In order to reveal the possible assignment and identification of SLs in cecal samples of C57BL/6N mice, we performed ultrahigh-resolution mass spectrometry FT-ICR-MS based experiments. Due to its high resolution (R ≥ 400000 at m/z = 400 and mass accuracy (up to an error ≤ 100 ppb), FT-ICR-MS provides highly valuable information about molecular compositions of most complex mixtures33. To screen possible SLs in gastrointestinal tract (GIT) of mice, extracts of cecal luminal content of 17 weeks old C57BL/6N mice (pooled sample of n = 7 mice) were analysed using FT-ICR-MS in deprotonated mode. As shown previously for sulfobacin A, B and flavocristamide A5, we agreed that the chemical formulas of the SLs share the following elemental composition (i.e., carbon C: 30 ≤ C ≤ 40, number of oxygen (O is 5 or 6), sulfur (S = 1) and nitrogen (N = 1)) in a nominal mass higher than 500 Da. We found 27 mass signals (m/z’s) that fulfil these criteria. To narrow down to the potential SLs, we plot all extracted chemical formulas in a van Krevelen diagram (Fig. 1A, red dots, size of dots represent relative intensity based on highest peak), where x- and y-axis relate to the O/C and H/C ratios, respectively (Fig. 1A). As shown in Fig. 1A (I) and (II), two classes of chemical formulas were observed. The horizontal and the vertical distributions differ due to the consecutive addition of methylene CH2 moieties (increasing values of x-axis) and hydrogens H2 moieties (decreasing values of y-axis) in each class (Fig. 1A, (I) and (II)). The difference between both classes is the number of oxygens, where class (I) contains 5 oxygen atoms and class (II) 6 oxygen atoms. Furthermore, the chemical formulas with H/C ratio ≤ 1.8 were excluded from further analysis (Fig. 1A, bottom), resulted in 21 different chemical formulas, representing possible SLs. As a representative of the class (I), we took the mass signal at m/z = 588.4665 with the corresponding chemical formula (C33H66O5N1S1, Fig. S1A(a)). To confirm the proposed chemical formula of 588.4665, isotopic fine structure (IFS) elucidation was investigated (Fig. S1A). Thus, the following isotopic chemical formulas [e.g., 13CC32H66O5N1S1 (Fig. S1A(b)), 13C2C31H66O5N1S1 and 34SC33H66O5N1 (Fig. S1A(c)), 34S13CC32H66O5N1 and 18O13CC32H66O5N1S1 (Fig. S1A(d))] were extracted and confirmed the presence of S in their chemical compositions. To associate the presence of the SLs in cecal extracts of mice and eliminate random hits, we performed additional analysis from seven individual cecal extracts (derived from C57BL/6N mice) using FT-ICR-MS (Fig. S1B). As shown in Fig. S1B, we could detect several mass signals corresponding to the following SLs putatively assigned to the sulfobacin A, B and flavocristamide A. Amongst the detected SLs, Godchaux et al. identified the precursor metabolite capnine, which is likely involved in the biosynthesis of SLs and similar to dihydrosphingosine, except the hydroxyl group at C1 position is substituted by sulfonate moiety6. Accordingly, a capnine compound with the chemical formula (C17H37O4N1S1) was detected in cecal samples of six mice with low abundant values compared to the intensity values of sulfobacin B (Fig. S1B). Table S1 summarize experimental mass signals that were detected in at least 5 mice with their corresponding generic name (if already reported), experimental mass values, molecular formulas and monoisotopic masses. In total, eighteen of the twenty-one mass signals were detected and fulfil the established chemical criteria for SLs (Table S1). Aligned peak lists are given in SI for m1-m7 mice with mass signals and individual intensities of SL1-SL18 that are highlighted in grey. In addition, UHPLC-MS/MS analysis of the pooled sample of cecal content (n = 26 mice) resulted in a base peak chromatogram (BPC) characteristic of this sample (Pooled sample, shown in Fig. S1C). We were able to identify 9 different features which correspond to the mass signals of SL1-SL9 within a mass window of ±0.005 Dalton (Table S1 and Fig. S1C). Furthermore, MS/MS based experiments enable to identify structural composition of SL1-SL9. For instance, MS/MS of SL2 and its detailed fragmentation pathway as well as the common substructure of SLs are shown in Fig. 1B and Fig. S2. Extensive MS/MS elaboration showed the presence of eighteen SLs. We determined the unique MS/MS fragment for each SL which was used for peak area integration in the following experiments (Fig. S3; A-H). As shown in Fig. S3A, SL1 is dissociating into two characteristic fragment masses, i.e., 347.2232 and 333.2076 corresponding to the chemical formulas C18H35O4S− and C17H33O4S− as fragments of capnoid base, respectively (Fig. S3A). Thus, we distinguish between SL1:1 and SL1:2 based on the MS/MS experiments of the parent and the fragment ion mass signals (Table S2).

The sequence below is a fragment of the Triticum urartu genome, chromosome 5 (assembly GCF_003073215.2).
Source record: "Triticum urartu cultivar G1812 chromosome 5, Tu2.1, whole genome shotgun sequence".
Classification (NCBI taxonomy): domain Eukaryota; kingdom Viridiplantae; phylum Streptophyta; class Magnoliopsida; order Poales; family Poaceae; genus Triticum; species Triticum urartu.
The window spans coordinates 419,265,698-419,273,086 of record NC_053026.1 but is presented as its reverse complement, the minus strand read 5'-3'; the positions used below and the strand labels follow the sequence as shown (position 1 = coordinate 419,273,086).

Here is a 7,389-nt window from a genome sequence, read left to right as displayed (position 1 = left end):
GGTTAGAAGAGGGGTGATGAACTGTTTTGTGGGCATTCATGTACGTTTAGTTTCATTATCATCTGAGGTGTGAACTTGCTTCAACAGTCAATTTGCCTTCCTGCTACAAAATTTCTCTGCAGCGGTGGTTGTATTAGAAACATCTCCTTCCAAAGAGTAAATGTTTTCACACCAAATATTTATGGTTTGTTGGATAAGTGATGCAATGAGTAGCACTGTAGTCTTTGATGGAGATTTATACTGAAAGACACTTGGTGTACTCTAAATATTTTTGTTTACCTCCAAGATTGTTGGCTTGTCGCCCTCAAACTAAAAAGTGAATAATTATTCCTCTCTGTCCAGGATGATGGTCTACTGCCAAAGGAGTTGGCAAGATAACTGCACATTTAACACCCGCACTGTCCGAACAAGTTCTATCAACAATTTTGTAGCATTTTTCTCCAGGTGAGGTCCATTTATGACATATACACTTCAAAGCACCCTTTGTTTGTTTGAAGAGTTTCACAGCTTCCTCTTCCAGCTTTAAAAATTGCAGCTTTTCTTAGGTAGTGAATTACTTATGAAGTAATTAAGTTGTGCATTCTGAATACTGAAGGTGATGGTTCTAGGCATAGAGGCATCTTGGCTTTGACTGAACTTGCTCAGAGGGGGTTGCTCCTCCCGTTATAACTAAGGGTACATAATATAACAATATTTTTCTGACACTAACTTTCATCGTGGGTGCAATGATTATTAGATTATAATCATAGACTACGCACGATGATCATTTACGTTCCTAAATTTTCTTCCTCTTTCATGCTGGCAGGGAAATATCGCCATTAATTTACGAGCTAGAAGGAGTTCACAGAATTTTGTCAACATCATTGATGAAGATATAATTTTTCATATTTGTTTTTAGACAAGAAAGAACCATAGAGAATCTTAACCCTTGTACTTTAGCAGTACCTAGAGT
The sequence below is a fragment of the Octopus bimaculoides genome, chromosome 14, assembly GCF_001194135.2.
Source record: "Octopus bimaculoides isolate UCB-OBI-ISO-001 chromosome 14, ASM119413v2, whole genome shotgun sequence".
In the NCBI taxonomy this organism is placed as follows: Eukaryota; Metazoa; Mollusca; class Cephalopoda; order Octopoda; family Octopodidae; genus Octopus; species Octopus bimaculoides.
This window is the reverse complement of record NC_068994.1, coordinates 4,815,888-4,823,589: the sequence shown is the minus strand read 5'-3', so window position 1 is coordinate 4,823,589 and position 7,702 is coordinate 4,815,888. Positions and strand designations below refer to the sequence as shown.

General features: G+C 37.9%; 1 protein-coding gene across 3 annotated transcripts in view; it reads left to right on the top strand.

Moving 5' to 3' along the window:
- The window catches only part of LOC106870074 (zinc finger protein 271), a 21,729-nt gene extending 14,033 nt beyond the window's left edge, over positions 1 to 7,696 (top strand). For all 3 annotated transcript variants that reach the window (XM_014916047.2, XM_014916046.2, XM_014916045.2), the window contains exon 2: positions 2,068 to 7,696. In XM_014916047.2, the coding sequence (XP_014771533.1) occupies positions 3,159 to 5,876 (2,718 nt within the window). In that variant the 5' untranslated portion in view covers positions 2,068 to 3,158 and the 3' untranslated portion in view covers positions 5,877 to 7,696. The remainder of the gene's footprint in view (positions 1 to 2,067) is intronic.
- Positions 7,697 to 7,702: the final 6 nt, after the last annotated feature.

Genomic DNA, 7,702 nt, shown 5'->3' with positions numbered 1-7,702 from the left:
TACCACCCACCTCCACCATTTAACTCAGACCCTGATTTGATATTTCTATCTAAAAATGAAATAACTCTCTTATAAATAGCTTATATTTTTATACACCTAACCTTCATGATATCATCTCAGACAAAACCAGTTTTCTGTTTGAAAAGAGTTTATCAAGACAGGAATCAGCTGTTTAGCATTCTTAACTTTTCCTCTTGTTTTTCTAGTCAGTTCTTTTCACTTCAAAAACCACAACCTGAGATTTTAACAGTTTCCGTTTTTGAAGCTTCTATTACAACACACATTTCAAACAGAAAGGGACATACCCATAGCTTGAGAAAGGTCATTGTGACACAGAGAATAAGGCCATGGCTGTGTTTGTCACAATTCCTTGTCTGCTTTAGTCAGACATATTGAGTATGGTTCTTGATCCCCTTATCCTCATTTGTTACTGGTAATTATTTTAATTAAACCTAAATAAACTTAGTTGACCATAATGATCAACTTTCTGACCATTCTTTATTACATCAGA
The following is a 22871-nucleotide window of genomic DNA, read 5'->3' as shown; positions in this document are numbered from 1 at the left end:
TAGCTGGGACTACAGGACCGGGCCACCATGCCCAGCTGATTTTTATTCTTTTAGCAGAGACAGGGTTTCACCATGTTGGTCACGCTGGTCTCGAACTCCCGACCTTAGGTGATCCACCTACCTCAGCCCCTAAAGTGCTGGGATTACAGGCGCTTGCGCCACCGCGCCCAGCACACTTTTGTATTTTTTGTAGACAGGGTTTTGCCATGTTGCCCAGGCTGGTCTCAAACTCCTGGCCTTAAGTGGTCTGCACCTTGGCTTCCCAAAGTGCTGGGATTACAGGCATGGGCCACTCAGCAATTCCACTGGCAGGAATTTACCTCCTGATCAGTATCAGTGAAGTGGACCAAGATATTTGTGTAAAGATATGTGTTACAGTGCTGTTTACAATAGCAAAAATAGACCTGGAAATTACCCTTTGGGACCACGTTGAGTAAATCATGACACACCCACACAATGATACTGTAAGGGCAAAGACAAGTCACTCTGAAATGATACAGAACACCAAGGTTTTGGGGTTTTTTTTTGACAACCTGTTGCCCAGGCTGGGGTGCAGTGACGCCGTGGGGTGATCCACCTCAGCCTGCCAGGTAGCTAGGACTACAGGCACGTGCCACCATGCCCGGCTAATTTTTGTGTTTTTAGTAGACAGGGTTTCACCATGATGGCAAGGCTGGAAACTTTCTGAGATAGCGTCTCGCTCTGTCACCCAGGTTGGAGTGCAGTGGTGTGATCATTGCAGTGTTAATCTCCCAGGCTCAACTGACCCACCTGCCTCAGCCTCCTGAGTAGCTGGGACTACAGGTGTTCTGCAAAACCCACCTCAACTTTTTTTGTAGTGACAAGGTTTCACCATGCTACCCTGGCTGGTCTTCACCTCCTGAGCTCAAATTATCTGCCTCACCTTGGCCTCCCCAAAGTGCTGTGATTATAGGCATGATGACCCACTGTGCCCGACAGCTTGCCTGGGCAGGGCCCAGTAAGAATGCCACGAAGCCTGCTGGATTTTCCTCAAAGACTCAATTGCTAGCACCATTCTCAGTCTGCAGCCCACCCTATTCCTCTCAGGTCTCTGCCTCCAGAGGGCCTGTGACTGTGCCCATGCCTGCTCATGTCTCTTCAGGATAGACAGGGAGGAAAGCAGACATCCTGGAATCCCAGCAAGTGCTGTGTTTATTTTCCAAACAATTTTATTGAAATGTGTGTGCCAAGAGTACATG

Diet alters occurrence of sulfonolipids in cecal samples of C57BL/6N mice